Here’s a sample benchmark for the unoptimized case:

$ ab -kt3
Time taken for tests:   3.33173 seconds
Total transferred:      301743 bytes
Requests per second:    6.26 [#/sec] (mean)
Time per request:       159.641 [ms] (mean)
Transfer rate:          96.93 [Kbytes/sec] received

Now we configure mod_disk_cache in apache2.conf:

CacheEnable   disk /
CacheRoot     /var/cache/apache2/mod_disk_cache/
And enable it in Apache:
$ a2enmod disk_cache
Enabling module disk_cache.
Run '/etc/init.d/apache2 restart' to activate new configuration!

This in itself is not enough to enable caching of MediaWiki pages however, this is due to some bits in the HTTP header information it’s sending:

$ wget -S --delete-after -nd
--2011-02-09 00:48:21--
  HTTP/1.1 200 OK
  Date: Tue, 08 Feb 2011 23:48:21 GMT
  Vary: Accept-Encoding,Cookie
  Expires: Thu, 01 Jan 1970 00:00:00 GMT
  Cache-Control: private, must-revalidate, max-age=0
  Last-Modified: Tue, 08 Feb 2011 03:24:32 GMT
2011-02-09 00:48:21 (145 KB/s) - `Sandbox' saved [14984/14984]

The Expires: and Cache-Control: headers both prevent mod_disk_cache from caching the contents.

A small patch against MediaWiki-1.16 fixes that by removing Expires: and adding s-maxage to Cache-Control:, which allows caches to serve “stale” page versions which are only mildly outdated (a few seconds).

With the patch, the headers changed as follows:
$ wget -S --delete-after -nd
 HTTP/1.1 200 OK
 Date: Wed, 09 Feb 2011 00:03:03 GMT
 Vary: Accept-Encoding,Cookie
 Cache-Control: s-maxage=3, must-revalidate, max-age=0
 Last-Modified: Tue, 08 Feb 2011 03:24:32 GMT
01:03:03 (386.21 MB/s) - `Sandbox' saved [14984/14984]

Upon inspection, there’s no Expires: header now and Cache-Control: adapted as described. Let’s now rerun the benchmark:

$ ab -kt3
Time taken for tests:   3.5511 seconds
Total transferred:      38621189 bytes
Requests per second:    831.14 [#/sec] (mean)
Time per request:       1.203 [ms] (mean)
Transfer rate:          12548.95 [Kbytes/sec] received

That looks good, 831 requests instead of 6!

Utilizing mod_disk_cache with MediaWiki can easily speed up the number of possible requests per-second by more than a factor of one hundred for anonymous accesses. The caching behavior in the above patch can also be enabled for logged-in users with adding this setting to MediaWiki’s LocalSettings.php:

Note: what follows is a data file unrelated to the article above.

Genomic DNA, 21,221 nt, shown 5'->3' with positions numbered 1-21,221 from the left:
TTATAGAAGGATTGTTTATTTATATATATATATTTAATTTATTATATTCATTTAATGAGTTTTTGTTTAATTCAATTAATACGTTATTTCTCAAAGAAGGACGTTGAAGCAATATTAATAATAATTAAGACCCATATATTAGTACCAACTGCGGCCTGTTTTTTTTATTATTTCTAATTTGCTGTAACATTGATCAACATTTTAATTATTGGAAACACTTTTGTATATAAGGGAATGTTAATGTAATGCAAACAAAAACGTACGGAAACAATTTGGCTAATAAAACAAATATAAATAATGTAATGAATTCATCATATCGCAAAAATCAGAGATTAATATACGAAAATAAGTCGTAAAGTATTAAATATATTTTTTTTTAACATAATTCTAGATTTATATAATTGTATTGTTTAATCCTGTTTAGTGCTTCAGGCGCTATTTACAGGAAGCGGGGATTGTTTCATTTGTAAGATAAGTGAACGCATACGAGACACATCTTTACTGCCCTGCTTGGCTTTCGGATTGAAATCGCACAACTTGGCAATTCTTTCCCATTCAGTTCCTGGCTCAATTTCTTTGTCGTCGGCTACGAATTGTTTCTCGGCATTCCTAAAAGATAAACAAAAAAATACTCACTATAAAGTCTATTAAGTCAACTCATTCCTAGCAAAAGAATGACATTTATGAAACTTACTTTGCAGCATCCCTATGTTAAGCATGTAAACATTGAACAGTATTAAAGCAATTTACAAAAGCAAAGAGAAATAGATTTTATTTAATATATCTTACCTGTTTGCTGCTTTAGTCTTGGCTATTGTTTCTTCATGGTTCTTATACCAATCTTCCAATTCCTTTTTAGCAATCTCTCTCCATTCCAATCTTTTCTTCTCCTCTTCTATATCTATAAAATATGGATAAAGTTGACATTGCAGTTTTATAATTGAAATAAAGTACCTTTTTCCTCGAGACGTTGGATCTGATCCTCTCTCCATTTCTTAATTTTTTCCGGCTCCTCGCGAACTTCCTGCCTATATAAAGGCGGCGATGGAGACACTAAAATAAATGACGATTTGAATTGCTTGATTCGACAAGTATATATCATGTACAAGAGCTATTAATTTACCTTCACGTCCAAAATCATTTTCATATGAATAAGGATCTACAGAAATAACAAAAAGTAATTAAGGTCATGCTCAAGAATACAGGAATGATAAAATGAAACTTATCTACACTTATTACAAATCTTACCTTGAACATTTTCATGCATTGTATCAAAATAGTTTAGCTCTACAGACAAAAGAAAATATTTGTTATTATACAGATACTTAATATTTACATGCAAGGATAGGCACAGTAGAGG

$wgCacheLoggedInUsers = true;

I hope this helps people out there to speed up your MediaWiki installation as well, happy tuning! 😉

Feb 052011
Last week the Beast project went live with a new website that has been in the making since December:
The old website was several years old, adding or changing content was very cumbersome and bottlenecked on Stefan or me. All edits had to go into the source code repository, adding content pages meant editing web/ and changing a menu entry required the entire site to be rebuilt and re-synced. Also went offline for several weeks due to hosting problems at UC Berkeley.
So in the last few weeks the Beast website has been gradually moved from to and a different hosting service that has more resources available. In the last few years, I’ve gained experiences with Plone, Drupal, DokuWiki, Confluence, a beast-specific markup parser, Joomla, WordPress, etc. They all have their up and down sides, and while I prefer WordPress for my own blog, I’ve settled on MediaWiki for the new Beast website.
Running the new site entirely as a wiki makes the contents easily accessible for everyone willing to contribute and MediaWiki’s markup is what most people already know or are likely to learn in the future. MediaWiki must be the hardest tested collaborative editing tool available, turns out to be impressively feature rich compared to other Wiki engines, has a rich set of extensions, scripting facilities and due to Wikipedia weight a reliable maintenance future.
Much of the previously hand crafted code used for site generation and operation becomes obsolete with the migration, like the screenshot gallery PHP snippets. The entire build-from-source process can be eliminated, and running a dedicated Beast theme on MediaWiki allows editing of the menu structure in a wiki page.
Also MediaWiki allows running multiple front ends under different domains and with different themes on the same Wiki database, which allowed me to merge the Beast site and to reduce maintenance.
A small set of patches/extensions were used to tune MediaWiki for the site’s needs:
  • Enhancing the builtin search logic, so it automatically resorts to partial matches for empty result lists.
  • Adjusting Expires/Cache-Control headers to utilize mod_disk_cache – this increases the number of possible requests per-second by more than a factor of one hundred.
  • Adding support for [[local:/path/to/download/area]] URLs, to refer to downloadable files from within wiki pages.
It took a while to migrate contents gradually into MediaWiki format, as some files had to be migrated from a very old ErfurtWiki installation, some came from the source code repository and some were available in HTML only. Big Kudos to David Iberri, his online html2wiki converter (html2wiki on CPAN) has been a huge help in the process.
I hope the new site is well received, have fun with it!